Addictions - Gambling Adlerian Therapy
Addictions - Gambling
Gambling addiction, as other addictions, starts innocently and escalates to uncontrollable levels. Whether the habit involves online gambling or casino games, it can be harmful and lead to financial and relationship ruin. Gambling addiction can turn a very honest person into someone who steals money to fund the habit. Like other addictions, gambling addiction features a lack of self-control which results in a lack of control in various other areas of a person's life. Recognising the danger signs and acknowledging the problem is the first step to healing.
Gambling addiction is an invisible disease, in the sense that there are no physical symptoms. The first sign of gambling addiction is the urge to gamble, despite the desire to quit. Most problem gamblers will deny or trivialize their addiction. However, they will often sneak around to feed their addiction, or lie about it. The condition affects their loved ones, from whom they will usually withdraw.
If you feel the need to hide your gambling habits, or lie about it, or if you want to stop gambling, but can't, you may have a gambling addiction. It's common for gamblers to want to up bets to win back their lost money, and to want to gamble even when there is no money left.
Psychotherapists offer a range of psychodynamic therapies to deal with uncontrollable, self-destructive and impulsive behaviors, including gambling addiction. Cognitive-behavioral therapy has been found to be effective in dealing with gambling addiction but therapists often use other approaches as well. The therapists in this directory use a range of different approaches, including counselling, peer support, self-help programs, and step-based programs.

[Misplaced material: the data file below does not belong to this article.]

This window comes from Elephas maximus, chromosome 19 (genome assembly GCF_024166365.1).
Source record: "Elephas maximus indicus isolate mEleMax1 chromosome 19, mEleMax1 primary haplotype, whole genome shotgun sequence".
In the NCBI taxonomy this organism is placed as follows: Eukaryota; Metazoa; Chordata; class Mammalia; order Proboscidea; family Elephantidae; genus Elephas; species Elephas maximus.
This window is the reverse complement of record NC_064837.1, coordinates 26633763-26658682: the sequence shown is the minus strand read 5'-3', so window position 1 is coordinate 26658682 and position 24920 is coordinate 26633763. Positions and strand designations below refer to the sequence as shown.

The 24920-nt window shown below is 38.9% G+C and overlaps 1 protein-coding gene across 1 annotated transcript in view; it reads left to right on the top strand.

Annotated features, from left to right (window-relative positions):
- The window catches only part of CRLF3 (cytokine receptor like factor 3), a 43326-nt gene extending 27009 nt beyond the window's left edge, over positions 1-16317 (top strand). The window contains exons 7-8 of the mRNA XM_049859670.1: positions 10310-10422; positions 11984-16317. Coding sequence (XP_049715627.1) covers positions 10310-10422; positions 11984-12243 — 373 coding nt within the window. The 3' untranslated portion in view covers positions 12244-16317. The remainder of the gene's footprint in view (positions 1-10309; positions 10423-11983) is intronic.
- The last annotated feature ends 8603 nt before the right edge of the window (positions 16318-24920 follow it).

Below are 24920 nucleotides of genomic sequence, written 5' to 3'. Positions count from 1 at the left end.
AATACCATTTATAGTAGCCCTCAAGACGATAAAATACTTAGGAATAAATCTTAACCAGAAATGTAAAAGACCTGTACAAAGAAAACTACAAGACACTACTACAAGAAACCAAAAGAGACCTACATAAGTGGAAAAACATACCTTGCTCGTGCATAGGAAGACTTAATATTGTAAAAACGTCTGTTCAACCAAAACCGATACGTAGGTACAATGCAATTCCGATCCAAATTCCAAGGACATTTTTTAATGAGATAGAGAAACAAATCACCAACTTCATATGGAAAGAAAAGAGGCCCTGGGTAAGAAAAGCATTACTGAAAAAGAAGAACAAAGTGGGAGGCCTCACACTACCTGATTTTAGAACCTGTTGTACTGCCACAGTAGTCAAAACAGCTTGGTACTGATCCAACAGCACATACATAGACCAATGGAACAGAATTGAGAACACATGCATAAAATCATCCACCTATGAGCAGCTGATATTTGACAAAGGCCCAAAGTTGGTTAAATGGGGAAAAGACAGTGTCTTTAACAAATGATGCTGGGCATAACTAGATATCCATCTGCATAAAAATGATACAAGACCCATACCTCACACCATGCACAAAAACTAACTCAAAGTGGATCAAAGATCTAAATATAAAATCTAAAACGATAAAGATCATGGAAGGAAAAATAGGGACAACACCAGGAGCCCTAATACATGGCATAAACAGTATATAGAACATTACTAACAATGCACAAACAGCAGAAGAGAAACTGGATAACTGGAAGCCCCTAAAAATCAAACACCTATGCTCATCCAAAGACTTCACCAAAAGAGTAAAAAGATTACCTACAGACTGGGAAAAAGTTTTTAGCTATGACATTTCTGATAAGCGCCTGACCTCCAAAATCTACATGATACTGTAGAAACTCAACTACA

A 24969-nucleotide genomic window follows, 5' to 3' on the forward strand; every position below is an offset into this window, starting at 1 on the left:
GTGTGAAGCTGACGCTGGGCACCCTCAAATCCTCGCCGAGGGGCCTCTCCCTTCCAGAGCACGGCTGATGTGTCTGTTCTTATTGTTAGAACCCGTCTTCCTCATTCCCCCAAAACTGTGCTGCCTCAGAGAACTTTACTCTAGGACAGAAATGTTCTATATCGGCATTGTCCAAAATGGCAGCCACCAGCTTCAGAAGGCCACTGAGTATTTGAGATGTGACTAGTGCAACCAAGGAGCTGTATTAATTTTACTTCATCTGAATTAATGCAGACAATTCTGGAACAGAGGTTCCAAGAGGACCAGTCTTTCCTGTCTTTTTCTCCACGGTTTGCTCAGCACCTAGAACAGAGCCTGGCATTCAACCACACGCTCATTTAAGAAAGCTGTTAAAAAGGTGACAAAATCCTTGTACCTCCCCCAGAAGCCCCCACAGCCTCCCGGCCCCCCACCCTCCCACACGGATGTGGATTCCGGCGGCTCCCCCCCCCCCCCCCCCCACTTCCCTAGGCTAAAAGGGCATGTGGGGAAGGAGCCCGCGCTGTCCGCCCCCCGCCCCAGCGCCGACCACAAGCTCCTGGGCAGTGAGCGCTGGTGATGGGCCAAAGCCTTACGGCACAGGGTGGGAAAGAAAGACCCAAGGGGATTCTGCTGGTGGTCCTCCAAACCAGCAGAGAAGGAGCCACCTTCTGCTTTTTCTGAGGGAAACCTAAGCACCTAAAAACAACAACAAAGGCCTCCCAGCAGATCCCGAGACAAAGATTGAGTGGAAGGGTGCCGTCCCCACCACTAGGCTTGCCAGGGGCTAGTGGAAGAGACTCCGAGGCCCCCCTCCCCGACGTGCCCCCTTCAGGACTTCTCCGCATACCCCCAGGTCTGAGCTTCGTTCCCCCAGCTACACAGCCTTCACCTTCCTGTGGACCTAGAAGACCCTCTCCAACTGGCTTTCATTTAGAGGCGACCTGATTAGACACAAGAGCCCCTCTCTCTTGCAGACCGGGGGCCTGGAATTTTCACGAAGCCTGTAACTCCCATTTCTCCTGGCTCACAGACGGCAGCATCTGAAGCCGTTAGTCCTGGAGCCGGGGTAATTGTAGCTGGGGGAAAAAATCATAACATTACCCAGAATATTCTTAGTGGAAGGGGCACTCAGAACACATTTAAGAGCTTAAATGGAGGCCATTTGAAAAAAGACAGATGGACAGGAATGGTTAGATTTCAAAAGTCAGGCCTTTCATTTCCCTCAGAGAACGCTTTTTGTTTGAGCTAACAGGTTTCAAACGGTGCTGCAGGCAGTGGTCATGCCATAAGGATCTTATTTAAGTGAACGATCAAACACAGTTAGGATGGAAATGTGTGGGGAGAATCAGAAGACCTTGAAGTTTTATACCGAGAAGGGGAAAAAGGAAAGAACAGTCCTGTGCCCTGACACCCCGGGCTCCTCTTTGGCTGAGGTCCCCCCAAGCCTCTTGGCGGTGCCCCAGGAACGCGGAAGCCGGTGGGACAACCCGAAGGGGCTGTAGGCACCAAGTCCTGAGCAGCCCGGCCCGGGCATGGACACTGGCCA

If you need a counsellor or psychologist to help you address the effects of gambling addiction, you can search the directory below to find a professional with the approach best suited to your situation.
Adlerian Therapy is based on Alfred Adler’s theories and practice, also known as Individual Psychology. Encouragement is the root of Adlerian psychotherapy. It aims to help the client to become aware of his or her life plan and potential. Once the client is aware of this life plan, the therapist can offer a different perspective which can be adapted to a range of settings.
Adler saw a person's personality as a whole, instead of a result of different components. He also believed that people wanted to belong, and to feel that they are making a contribution to society. His therapies helped clients to develop the courage to accept imperfection in themselves.
Adlerian Therapy is a valuable tool, particularly for those people who work in professions that strive to educate and develop children, especially since Adler was very focussed on therapeutic education in his lifetime.
If you are looking for a therapist who offers Adlerian Therapy, have a look at the counsellors listed below.